Senior Developer, Slingshot Health
Jekyll on github pages and service workers. Progressive web apps and offline mode for your blog
I attended the chrome dev summit 2016 last week, and Google has been pushing Progressive web apps pretty hard. They’re basically a new way...
🗓️Monday - November 14, 2016
🔖3 min read ∙ 606 words
I attended the chrome dev summit 2016 last week, and Google has been pushing Progressive web apps pretty hard. They’re basically a new way to deliver amazing experiences to users in the web, by making websites more reliable, fast and engaging; by adding offline experiences, periodic background syncs and push notifications.
One key aspect of this is service workers. A service worker is a script that runs separate of your page, it can intercept network requests, write to a cache, it can’t manipulate the DOM but you can use post messages to get and send data, and they use extensive use of promises. A lot of things which are super cool and you should de definitely be looking into, but I won’t go a lot into them since there’s already much better content out there than I can produce.
Getting Started 🔗︎
During the summit I turned one of my websites into a progressive web app, https://techqueria.org/. (It doesn’t work in safari or iOs). Take a look at how fast it changes pages, at your network tab, and how it works even if you turn on airplane mode.
There are some important requisites for service workers:
- You must use HTTPS.
- The file must be in the root of the application.
Lucky both these things are easy to accomplish using github pages!
If you’re not using a custom domain, your page is already serve using HTTPS. If you want to use a custom domain, try Cloudflare, they offer a DNS service that comes with free https. You will point your NS to Cloudflare and they will automatically load your current DNS settings. To activate simple SSL you just have to toggle an option https://www.cloudflare.com/ssl/
If you’re not using github pages, but something else like digital ocean, then use LetsEncrypt, they offer free SSL certificates.
The biggest problem I had when I was creating my application was that I failed with the location of the file. The service worker will have a scope and it can’t be a directory above it’s location, it has to be in the root. It took me a while to debug until some friendly person from Mozilla caught my error. You can simply leave the sw file in the root of your jekyll project and it will be available for the visitors. The error was hard to find because we saw the service worker being active, but no requests where being intercepted and offline mode wasn’t working.
You can take a look at all the code it github, you can basically copy my sw.js and just replace the paths to your files and it should work.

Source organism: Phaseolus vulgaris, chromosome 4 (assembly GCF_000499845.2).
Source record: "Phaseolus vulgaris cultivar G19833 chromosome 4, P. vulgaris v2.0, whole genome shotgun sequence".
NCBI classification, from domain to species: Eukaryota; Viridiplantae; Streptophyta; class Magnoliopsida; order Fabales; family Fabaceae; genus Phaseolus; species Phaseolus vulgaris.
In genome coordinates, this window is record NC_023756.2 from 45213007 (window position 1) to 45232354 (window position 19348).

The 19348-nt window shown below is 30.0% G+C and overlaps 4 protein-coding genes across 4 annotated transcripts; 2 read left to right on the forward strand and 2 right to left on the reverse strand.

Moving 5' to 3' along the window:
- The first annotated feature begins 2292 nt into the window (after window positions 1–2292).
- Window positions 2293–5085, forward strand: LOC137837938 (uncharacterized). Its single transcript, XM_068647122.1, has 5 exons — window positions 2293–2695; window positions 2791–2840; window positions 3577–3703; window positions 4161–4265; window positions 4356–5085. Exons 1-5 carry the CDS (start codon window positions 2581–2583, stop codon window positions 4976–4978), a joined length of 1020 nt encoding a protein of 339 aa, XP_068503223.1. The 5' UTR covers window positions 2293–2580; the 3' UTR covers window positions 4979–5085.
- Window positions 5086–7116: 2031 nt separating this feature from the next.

We also included a manifest.json, so that in Android it will display the users an option to show in homepage, which adds a pretty icon and an app-like experience.
Other than that the steps I follow are the same steps that are in any tutorial. I recommend the following ones if you want to get more information:
- Live coding a progressive web app: In this shortish video you can see Surma and Paul demonstrate adding a Service Worker to a site during the break.
- Your first progressive web app: Is an introduction that uses a sample application to introduce the concepts.
- Offline we applications course: Is an Udacity class that goes more in depth into the possibilities for offline web applications, like caching your user data in IndexedDB.
- Future Progressive Web Apps: Jake (one of the originators of Service Workers) shares the future of the web app model, with Foreign Fetch, Streams and more.
📝About the author
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Techqueria is a 501c3 nonprofit that empowers Latinx professionals with the resources and support that they need to thrive and become leaders in the tech industry.
To that end, we work with both tech companies and employee resource groups (ERGs) to build Latinx-centered spaces that revolve around career advice, technical talks, mentorship, open jobs, networking events, speaking opportunities, and open-source in order to comprehensively affect change in the tech industry.
Coming from all walks of life, we believe that the diversity of our community is the most reliable asset we have. Our space aims to be inclusive so we invite Latinx from the regions of the Caribbean, Haiti, and Brazil as well as those who identify as Afro-Latinx, Asian-Latinx or LGBTQIA. The term Latinx is used instead of Latino or Latina because it is a gender-neutral and inclusive term.
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